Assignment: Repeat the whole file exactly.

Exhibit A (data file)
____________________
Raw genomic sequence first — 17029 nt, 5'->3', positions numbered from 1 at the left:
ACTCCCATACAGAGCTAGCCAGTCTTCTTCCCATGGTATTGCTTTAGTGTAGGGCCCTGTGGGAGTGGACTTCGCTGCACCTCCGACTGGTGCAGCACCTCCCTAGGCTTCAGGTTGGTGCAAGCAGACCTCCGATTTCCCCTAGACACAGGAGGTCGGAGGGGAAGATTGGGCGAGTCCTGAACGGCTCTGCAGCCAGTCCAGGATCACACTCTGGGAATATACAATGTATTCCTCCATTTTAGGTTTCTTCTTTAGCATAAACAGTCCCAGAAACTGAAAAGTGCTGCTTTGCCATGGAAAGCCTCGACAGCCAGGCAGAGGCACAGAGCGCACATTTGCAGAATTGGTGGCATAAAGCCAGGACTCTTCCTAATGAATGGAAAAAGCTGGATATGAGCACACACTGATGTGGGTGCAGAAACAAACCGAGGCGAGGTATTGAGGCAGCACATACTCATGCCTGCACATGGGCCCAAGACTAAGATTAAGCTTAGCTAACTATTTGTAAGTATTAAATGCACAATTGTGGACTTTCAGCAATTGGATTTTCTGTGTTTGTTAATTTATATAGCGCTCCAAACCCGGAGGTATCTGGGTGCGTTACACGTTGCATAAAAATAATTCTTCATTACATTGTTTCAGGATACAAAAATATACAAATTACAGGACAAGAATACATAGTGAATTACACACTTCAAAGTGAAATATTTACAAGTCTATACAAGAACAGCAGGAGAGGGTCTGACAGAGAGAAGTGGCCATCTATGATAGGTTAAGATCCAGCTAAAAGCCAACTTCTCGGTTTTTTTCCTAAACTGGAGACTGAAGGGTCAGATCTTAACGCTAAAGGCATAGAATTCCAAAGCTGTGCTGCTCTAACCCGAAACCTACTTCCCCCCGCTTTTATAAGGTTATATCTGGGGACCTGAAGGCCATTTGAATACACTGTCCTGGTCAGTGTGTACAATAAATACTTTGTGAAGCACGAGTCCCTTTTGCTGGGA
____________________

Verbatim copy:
Raw genomic sequence first — 17029 nt, 5'->3', positions numbered from 1 at the left:
ACTCCCATACAGAGCTAGCCAGTCTTCTTCCCATGGTATTGCTTTAGTGTAGGGCCCTGTGGGAGTGGACTTCGCTGCACCTCCGACTGGTGCAGCACCTCCCTAGGCTTCAGGTTGGTGCAAGCAGACCTCCGATTTCCCCTAGACACAGGAGGTCGGAGGGGAAGATTGGGCGAGTCCTGAACGGCTCTGCAGCCAGTCCAGGATCACACTCTGGGAATATACAATGTATTCCTCCATTTTAGGTTTCTTCTTTAGCATAAACAGTCCCAGAAACTGAAAAGTGCTGCTTTGCCATGGAAAGCCTCGACAGCCAGGCAGAGGCACAGAGCGCACATTTGCAGAATTGGTGGCATAAAGCCAGGACTCTTCCTAATGAATGGAAAAAGCTGGATATGAGCACACACTGATGTGGGTGCAGAAACAAACCGAGGCGAGGTATTGAGGCAGCACATACTCATGCCTGCACATGGGCCCAAGACTAAGATTAAGCTTAGCTAACTATTTGTAAGTATTAAATGCACAATTGTGGACTTTCAGCAATTGGATTTTCTGTGTTTGTTAATTTATATAGCGCTCCAAACCCGGAGGTATCTGGGTGCGTTACACGTTGCATAAAAATAATTCTTCATTACATTGTTTCAGGATACAAAAATATACAAATTACAGGACAAGAATACATAGTGAATTACACACTTCAAAGTGAAATATTTACAAGTCTATACAAGAACAGCAGGAGAGGGTCTGACAGAGAGAAGTGGCCATCTATGATAGGTTAAGATCCAGCTAAAAGCCAACTTCTCGGTTTTTTTCCTAAACTGGAGACTGAAGGGTCAGATCTTAACGCTAAAGGCATAGAATTCCAAAGCTGTGCTGCTCTAACCCGAAACCTACTTCCCCCCGCTTTTATAAGGTTATATCTGGGGACCTGAAGGCCATTTGAATACACTGTCCTGGTCAGTGTGTACAATAAATACTTTGTGAAGCACGAGTCCCTTTTGCTGGGA